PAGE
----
The Global Goal for Adaptation Under the Paris Agreement: Putting Ideas into Action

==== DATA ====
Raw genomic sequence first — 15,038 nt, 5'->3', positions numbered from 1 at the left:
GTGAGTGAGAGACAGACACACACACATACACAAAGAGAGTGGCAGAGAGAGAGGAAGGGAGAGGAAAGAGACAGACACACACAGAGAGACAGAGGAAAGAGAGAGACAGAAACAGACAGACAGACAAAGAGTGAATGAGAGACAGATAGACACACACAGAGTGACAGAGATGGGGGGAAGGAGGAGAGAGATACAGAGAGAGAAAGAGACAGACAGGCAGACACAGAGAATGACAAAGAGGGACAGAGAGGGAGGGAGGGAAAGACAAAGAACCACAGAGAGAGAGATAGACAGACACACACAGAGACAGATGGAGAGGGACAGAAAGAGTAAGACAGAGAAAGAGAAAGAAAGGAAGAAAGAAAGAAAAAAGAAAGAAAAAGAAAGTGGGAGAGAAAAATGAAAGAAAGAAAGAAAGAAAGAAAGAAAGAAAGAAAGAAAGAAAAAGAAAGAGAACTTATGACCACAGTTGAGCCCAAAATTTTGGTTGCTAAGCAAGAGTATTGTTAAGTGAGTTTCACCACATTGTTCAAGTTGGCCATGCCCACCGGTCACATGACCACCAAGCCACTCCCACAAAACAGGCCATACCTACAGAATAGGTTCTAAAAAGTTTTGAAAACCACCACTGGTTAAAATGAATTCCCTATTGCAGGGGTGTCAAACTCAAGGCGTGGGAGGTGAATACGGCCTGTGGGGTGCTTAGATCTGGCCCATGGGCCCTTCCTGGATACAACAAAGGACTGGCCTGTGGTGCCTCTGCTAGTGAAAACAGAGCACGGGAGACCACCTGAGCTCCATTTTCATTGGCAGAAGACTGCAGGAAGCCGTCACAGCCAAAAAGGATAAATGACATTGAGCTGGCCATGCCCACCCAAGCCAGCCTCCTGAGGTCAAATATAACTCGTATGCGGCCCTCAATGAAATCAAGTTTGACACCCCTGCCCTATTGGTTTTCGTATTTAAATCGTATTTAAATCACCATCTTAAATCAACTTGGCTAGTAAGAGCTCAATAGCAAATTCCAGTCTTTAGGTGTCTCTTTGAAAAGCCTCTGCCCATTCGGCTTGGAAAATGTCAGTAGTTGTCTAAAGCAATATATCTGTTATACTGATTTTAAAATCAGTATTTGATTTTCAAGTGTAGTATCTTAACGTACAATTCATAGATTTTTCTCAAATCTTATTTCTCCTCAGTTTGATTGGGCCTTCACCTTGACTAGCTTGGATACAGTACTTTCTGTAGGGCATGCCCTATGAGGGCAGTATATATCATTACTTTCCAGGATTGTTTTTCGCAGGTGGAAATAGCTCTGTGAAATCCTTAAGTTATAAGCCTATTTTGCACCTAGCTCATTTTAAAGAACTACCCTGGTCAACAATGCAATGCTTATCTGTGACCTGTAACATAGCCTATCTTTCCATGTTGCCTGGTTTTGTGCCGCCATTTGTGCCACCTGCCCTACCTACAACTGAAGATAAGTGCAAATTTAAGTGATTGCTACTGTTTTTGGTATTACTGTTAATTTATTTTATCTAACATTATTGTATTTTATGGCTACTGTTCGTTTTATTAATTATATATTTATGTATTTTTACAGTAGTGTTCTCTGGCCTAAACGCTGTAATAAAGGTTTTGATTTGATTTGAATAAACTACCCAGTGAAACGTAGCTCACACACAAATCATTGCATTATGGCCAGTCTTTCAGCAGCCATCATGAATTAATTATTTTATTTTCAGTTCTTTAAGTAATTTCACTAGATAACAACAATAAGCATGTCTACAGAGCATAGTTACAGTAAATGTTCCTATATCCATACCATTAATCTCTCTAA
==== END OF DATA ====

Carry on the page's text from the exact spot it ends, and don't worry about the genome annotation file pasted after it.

Sub-Saharan Africa, is recognized by the fifth assessment report (AR5) of the Intergovernmental Panel on Climate Change (IPCC) as the African region that is most vulnerable to drought and the impacts of climate change. Within the report, it is predicted that the annual precipitation is likely to decrease in the South-Western parts of South Africa, while projected rainfall change over sub-Saharan Africa is uncertain. Conversely, regions of complex topography, such as the Ethiopian Highlands, are likely to experience an increase in rainfall, particularly extreme rainfall events, by the end of the 21st century. In addition, with no further mitigation action, average global temperatures could reach as much as 4.8°C above pre-industrial levels by 2100. At a global level, warming of this magnitude will bring unprecedented climate variability and extremes, which would permanently alter both marine and terrestrial ecosystems and cause sea level to rise by as much as 100 cm. For Africa, a +4°C world could translate into an increased average temperature of as much as 6°C in some areas. Climate impacts on agriculture, lives and livelihoods will already be significant with a 2°C global average warming (or up to 3°C on the continent), so an increase of 4°C would magnify these impacts to intolerable levels in many regions of the continent. It is likely that climate change will increase the frequency and magnitude of many extreme weather events and will certainly increase the risk of slow-onset events like sea level rise or desertification. Africa’s vulnerability to climate change and climate variability is exacerbated by multiple stresses and low adaptive capacity.